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Clinical Trial
, 95 (5), 581-6

Sorafenib in Advanced Melanoma: A Phase II Randomised Discontinuation Trial Analysis

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Clinical Trial

Sorafenib in Advanced Melanoma: A Phase II Randomised Discontinuation Trial Analysis

T Eisen et al. Br J Cancer.

Abstract

The effects of sorafenib--an oral multikinase inhibitor targeting the tumour and tumour vasculature--were evaluated in patients with advanced melanoma enrolled in a large multidisease Phase II randomised discontinuation trial (RDT). Enrolled patients received a 12-week run-in of sorafenib 400 mg twice daily (b.i.d.). Patients with changes in bi-dimensional tumour measurements <25% from baseline were then randomised to sorafenib or placebo for a further 12 weeks (ie to week 24). Patients with > or =25% tumour shrinkage after the run-in continued on open-label sorafenib, whereas those with > or =25% tumour growth discontinued treatment. This analysis focussed on secondary RDT end points: changes in bi-dimensional tumour measurements from baseline after 12 weeks and overall tumour responses (WHO criteria) at week 24, progression-free survival (PFS), safety and biomarkers (BRAF, KRAS and NRAS mutational status). Of 37 melanoma patients treated during the run-in phase, 34 were evaluable for response: one had > or =25% tumour shrinkage and remained on open-label sorafenib; six (16%) had <25% tumour growth and were randomised (placebo, n=3; sorafenib, n=3); and 27 had > or =25% tumour growth and discontinued. All three randomised sorafenib patients progressed by week 24; one remained on sorafenib for symptomatic relief. All three placebo patients progressed by week-24 and were re-started on sorafenib; one experienced disease re-stabilisation. Overall, the confirmed best responses for each of the 37 melanoma patients who received sorafenib were 19% stable disease (SD) (ie n=1 open-label; n=6 randomised), 62% (n=23) progressive disease (PD) and 19% (n=7) unevaluable. The overall median PFS was 11 weeks. The six randomised patients with SD had overall PFS values ranging from 16 to 34 weeks. The most common drug-related adverse events were dermatological (eg rash/desquamation, 51%; hand-foot skin reaction, 35%). There was no relationship between V600E BRAF status and disease stability. DNA was extracted from the biopsies of 17/22 patients. Six had V600E-positive tumours (n=4 had PD; n=1 had SD; n=1 unevaluable for response), and 11 had tumours containing wild-type BRAF (n=9 PD; n=1 SD; n=1 unevaluable for response). In conclusion, sorafenib is well tolerated but has little or no antitumour activity in advanced melanoma patients as a single agent at the dose evaluated (400 mg b.i.d.). Ongoing trials in advanced melanoma are evaluating sorafenib combination therapies.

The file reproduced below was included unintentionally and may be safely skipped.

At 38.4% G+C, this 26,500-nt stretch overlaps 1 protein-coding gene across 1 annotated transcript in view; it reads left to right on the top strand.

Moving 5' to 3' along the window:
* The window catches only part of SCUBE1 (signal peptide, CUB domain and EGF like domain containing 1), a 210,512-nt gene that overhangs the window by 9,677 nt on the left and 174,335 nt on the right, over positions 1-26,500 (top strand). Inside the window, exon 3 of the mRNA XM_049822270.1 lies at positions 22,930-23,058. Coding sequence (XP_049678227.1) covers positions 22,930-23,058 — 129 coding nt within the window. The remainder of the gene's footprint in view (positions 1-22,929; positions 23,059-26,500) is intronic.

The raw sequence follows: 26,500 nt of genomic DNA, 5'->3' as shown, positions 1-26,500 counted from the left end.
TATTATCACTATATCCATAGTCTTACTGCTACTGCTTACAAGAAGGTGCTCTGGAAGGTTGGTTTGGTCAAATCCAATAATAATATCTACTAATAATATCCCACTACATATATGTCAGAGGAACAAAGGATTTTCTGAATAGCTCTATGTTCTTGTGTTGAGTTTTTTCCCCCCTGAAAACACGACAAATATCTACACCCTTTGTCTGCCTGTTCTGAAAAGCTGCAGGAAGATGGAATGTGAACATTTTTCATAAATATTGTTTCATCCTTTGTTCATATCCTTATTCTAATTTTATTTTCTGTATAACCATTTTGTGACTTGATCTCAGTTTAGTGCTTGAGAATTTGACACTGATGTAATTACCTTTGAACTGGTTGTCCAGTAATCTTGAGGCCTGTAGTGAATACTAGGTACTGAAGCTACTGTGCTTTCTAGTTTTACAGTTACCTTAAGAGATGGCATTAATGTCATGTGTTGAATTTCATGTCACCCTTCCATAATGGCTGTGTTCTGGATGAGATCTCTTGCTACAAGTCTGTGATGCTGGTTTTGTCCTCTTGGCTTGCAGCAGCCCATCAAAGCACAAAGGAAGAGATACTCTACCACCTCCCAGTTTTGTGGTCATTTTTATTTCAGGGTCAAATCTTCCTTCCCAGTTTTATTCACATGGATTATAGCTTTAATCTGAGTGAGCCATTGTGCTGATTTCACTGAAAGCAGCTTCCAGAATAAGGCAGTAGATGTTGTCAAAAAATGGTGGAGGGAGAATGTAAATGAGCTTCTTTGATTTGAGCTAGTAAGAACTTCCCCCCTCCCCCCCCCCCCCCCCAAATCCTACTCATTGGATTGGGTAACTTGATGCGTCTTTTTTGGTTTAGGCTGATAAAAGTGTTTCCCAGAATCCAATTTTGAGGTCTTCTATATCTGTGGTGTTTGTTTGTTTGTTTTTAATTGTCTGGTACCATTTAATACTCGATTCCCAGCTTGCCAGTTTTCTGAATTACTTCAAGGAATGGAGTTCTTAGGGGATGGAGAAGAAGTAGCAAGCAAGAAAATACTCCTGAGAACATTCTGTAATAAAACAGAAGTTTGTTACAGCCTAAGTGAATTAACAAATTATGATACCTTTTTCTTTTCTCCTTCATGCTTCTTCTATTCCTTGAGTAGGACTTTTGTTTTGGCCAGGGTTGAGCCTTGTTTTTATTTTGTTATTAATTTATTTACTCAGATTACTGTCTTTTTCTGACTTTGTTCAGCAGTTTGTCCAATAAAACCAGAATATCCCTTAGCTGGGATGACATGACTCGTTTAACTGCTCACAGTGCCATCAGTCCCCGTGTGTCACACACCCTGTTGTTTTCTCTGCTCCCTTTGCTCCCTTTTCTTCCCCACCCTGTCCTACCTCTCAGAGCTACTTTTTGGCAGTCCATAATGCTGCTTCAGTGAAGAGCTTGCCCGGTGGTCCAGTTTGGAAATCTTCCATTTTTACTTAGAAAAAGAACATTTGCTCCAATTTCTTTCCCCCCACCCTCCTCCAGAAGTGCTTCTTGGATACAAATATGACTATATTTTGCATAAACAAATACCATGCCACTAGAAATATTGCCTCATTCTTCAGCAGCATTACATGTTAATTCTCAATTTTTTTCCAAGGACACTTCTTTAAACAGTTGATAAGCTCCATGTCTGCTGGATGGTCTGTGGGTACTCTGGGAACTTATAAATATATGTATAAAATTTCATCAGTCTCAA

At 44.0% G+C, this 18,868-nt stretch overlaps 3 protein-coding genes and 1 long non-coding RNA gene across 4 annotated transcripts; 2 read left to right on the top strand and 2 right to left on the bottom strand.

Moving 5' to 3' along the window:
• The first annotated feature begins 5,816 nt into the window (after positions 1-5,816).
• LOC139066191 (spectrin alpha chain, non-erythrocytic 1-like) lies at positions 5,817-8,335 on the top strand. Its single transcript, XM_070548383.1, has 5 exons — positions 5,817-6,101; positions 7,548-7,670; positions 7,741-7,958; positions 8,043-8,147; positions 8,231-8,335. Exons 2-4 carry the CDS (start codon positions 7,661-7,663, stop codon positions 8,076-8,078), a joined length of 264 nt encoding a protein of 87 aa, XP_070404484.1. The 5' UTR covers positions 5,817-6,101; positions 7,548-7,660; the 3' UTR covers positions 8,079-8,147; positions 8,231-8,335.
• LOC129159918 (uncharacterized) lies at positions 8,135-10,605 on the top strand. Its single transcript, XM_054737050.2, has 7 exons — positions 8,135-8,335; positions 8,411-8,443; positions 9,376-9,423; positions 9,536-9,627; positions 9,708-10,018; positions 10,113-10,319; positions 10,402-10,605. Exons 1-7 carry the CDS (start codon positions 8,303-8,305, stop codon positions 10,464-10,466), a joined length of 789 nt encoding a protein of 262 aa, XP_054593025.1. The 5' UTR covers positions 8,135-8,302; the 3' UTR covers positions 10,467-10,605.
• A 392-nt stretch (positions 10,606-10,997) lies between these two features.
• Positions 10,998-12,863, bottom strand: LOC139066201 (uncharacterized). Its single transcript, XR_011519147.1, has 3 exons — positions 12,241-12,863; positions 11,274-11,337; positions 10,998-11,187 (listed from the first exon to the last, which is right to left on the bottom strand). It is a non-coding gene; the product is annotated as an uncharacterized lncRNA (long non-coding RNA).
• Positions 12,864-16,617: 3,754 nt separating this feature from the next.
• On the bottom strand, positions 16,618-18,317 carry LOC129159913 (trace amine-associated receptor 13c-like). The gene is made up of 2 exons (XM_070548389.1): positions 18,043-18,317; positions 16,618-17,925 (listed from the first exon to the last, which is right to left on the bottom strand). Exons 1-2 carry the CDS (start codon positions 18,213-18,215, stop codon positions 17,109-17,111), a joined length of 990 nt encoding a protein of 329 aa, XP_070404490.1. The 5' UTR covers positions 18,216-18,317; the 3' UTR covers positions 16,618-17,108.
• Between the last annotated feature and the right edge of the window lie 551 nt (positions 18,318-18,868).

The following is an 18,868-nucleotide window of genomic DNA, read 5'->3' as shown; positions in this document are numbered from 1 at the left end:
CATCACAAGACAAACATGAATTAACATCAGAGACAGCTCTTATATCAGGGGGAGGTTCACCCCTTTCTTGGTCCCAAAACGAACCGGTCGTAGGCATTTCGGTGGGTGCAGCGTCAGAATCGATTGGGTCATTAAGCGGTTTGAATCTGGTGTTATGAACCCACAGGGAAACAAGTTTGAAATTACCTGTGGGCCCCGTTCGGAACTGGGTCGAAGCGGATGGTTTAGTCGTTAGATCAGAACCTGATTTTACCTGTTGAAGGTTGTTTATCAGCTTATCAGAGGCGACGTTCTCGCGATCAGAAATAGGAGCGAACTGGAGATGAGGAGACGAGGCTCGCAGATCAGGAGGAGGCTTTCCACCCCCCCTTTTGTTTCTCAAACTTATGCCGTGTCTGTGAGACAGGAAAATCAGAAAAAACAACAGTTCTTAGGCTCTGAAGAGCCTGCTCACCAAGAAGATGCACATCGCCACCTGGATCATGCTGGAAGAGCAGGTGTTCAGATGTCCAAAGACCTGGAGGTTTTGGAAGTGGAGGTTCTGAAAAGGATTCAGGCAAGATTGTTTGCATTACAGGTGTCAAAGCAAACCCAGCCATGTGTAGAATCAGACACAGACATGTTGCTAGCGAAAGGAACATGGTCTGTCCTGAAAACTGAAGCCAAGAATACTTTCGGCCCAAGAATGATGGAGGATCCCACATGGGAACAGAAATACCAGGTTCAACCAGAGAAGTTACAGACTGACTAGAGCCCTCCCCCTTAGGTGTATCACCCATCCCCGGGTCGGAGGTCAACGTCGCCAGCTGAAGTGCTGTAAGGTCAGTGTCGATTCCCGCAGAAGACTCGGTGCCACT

Figures

Figure 1
Figure 1
BRAF mutational status of advanced melanoma patients is not associated with disease status (status of 15 patients evaluable for response). These patients were also evaluated for oncogenic BRAF mutations within exon 11 and oncogenic NRAS and KRAS mutations. One oncogenic NRAS (61K) mutation was found. No other oncogenic NRAS or KRAS mutations were detected. Two patients were unevaluable for response (n=1 wild-type BRAF; n=1 BRAF V600E) and are not included in the above histogram. DNA could not be extracted from a further five biopsies. The mutational status of the biopsies from five patients was, therefore, not determined (n=3 PD; n=2 SD).

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